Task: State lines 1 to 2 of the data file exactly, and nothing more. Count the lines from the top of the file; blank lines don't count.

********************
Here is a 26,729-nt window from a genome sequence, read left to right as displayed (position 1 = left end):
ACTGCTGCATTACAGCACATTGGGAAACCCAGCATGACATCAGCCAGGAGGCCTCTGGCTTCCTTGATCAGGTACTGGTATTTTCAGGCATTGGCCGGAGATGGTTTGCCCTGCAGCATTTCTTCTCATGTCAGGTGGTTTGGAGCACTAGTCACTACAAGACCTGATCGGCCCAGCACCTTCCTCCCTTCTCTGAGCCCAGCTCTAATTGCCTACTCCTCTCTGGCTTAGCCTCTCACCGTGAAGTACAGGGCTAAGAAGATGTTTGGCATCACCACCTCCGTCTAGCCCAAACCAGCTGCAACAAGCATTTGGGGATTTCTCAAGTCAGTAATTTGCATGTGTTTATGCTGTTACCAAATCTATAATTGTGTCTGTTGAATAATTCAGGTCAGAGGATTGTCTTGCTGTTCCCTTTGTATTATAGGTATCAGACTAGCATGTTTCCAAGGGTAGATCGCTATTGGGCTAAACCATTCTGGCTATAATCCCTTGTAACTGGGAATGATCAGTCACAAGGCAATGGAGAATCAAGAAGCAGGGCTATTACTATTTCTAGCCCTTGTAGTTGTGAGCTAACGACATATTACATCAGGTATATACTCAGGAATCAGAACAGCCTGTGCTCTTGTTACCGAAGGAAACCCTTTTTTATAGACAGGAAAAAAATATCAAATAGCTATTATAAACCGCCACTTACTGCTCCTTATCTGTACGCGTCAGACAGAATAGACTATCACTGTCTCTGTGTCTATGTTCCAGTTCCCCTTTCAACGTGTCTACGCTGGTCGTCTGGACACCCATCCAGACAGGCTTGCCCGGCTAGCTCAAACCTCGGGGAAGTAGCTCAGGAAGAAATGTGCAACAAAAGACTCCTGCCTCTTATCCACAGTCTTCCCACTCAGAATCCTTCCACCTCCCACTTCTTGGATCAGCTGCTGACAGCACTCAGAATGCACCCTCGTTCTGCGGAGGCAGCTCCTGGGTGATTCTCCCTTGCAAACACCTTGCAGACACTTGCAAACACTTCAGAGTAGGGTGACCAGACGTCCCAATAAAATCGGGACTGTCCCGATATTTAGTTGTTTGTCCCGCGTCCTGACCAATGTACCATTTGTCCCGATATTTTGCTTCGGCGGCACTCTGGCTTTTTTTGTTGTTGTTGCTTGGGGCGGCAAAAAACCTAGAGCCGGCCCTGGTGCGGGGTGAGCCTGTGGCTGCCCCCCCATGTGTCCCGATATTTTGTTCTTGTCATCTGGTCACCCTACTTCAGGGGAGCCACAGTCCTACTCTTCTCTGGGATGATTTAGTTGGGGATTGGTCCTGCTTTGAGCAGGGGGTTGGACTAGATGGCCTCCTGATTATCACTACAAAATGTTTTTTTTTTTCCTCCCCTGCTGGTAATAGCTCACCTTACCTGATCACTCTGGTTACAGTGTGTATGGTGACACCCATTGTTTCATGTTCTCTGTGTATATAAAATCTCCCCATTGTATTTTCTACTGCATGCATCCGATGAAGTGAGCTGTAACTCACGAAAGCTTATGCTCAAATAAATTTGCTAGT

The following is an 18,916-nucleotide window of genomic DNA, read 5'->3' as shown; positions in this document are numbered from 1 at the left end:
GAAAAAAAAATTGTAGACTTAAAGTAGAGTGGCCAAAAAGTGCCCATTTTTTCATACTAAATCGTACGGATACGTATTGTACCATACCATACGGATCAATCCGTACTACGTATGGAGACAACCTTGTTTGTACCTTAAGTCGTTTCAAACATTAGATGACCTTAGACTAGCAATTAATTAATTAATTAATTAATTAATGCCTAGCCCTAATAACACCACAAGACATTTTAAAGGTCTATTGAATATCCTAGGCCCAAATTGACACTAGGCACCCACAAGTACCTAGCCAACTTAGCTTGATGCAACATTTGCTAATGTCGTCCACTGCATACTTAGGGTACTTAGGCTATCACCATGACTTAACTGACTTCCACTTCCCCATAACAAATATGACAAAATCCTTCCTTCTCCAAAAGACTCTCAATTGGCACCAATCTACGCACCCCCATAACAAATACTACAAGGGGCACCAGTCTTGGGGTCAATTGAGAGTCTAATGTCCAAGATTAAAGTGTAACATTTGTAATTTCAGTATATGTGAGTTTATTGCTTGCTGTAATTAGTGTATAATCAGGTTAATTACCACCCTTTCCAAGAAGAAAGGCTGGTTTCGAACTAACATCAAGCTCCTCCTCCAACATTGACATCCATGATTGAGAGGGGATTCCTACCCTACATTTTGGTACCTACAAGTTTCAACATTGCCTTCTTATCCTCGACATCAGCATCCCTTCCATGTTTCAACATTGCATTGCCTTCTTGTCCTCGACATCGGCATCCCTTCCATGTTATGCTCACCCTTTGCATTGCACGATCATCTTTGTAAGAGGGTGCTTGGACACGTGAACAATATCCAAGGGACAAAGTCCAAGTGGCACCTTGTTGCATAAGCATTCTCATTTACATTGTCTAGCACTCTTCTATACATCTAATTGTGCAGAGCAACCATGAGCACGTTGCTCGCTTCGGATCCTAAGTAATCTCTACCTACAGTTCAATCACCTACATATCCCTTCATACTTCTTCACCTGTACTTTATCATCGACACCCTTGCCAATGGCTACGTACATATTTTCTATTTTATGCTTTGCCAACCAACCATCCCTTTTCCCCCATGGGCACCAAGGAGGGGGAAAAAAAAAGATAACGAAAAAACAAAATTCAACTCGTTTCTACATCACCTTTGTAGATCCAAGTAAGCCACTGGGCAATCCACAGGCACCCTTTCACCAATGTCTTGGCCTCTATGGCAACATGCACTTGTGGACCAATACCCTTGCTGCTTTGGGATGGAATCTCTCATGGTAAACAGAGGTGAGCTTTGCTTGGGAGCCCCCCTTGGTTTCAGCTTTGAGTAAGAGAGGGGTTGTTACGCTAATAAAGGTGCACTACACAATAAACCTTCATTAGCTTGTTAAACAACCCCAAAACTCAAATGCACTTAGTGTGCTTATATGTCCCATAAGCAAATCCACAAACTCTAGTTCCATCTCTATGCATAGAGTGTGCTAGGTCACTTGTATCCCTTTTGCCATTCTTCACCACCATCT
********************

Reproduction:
Here is a 26,729-nt window from a genome sequence, read left to right as displayed (position 1 = left end):
ACTGCTGCATTACAGCACATTGGGAAACCCAGCATGACATCAGCCAGGAGGCCTCTGGCTTCCTTGATCAGGTACTGGTATTTTCAGGCATTGGCCGGAGATGGTTTGCCCTGCAGCATTTCTTCTCATGTCAGGTGGTTTGGAGCACTAGTCACTACAAGACCTGATCGGCCCAGCACCTTCCTCCCTTCTCTGAGCCCAGCTCTAATTGCCTACTCCTCTCTGGCTTAGCCTCTCACCGTGAAGTACAGGGCTAAGAAGATGTTTGGCATCACCACCTCCGTCTAGCCCAAACCAGCTGCAACAAGCATTTGGGGATTTCTCAAGTCAGTAATTTGCATGTGTTTATGCTGTTACCAAATCTATAATTGTGTCTGTTGAATAATTCAGGTCAGAGGATTGTCTTGCTGTTCCCTTTGTATTATAGGTATCAGACTAGCATGTTTCCAAGGGTAGATCGCTATTGGGCTAAACCATTCTGGCTATAATCCCTTGTAACTGGGAATGATCAGTCACAAGGCAATGGAGAATCAAGAAGCAGGGCTATTACTATTTCTAGCCCTTGTAGTTGTGAGCTAACGACATATTACATCAGGTATATACTCAGGAATCAGAACAGCCTGTGCTCTTGTTACCGAAGGAAACCCTTTTTTATAGACAGGAAAAAAATATCAAATAGCTATTATAAACCGCCACTTACTGCTCCTTATCTGTACGCGTCAGACAGAATAGACTATCACTGTCTCTGTGTCTATGTTCCAGTTCCCCTTTCAACGTGTCTACGCTGGTCGTCTGGACACCCATCCAGACAGGCTTGCCCGGCTAGCTCAAACCTCGGGGAAGTAGCTCAGGAAGAAATGTGCAACAAAAGACTCCTGCCTCTTATCCACAGTCTTCCCACTCAGAATCCTTCCACCTCCCACTTCTTGGATCAGCTGCTGACAGCACTCAGAATGCACCCTCGTTCTGCGGAGGCAGCTCCTGGGTGATTCTCCCTTGCAAACACCTTGCAGACACTTGCAAACACTTCAGAGTAGGGTGACCAGACGTCCCAATAAAATCGGGACTGTCCCGATATTTAGTTGTTTGTCCCGCGTCCTGACCAATGTACCATTTGTCCCGATATTTTGCTTCGGCGGCACTCTGGCTTTTTTTGTTGTTGTTGCTTGGGGCGGCAAAAAACCTAGAGCCGGCCCTGGTGCGGGGTGAGCCTGTGGCTGCCCCCCCATGTGTCCCGATATTTTGTTCTTGTCATCTGGTCACCCTACTTCAGGGGAGCCACAGTCCTACTCTTCTCTGGGATGATTTAGTTGGGGATTGGTCCTGCTTTGAGCAGGGGGTTGGACTAGATGGCCTCCTGATTATCACTACAAAATGTTTTTTTTTTTCCTCCCCTGCTGGTAATAGCTCACCTTACCTGATCACTCTGGTTACAGTGTGTATGGTGACACCCATTGTTTCATGTTCTCTGTGTATATAAAATCTCCCCATTGTATTTTCTACTGCATGCATCCGATGAAGTGAGCTGTAACTCACGAAAGCTTATGCTCAAATAAATTTGCTAGT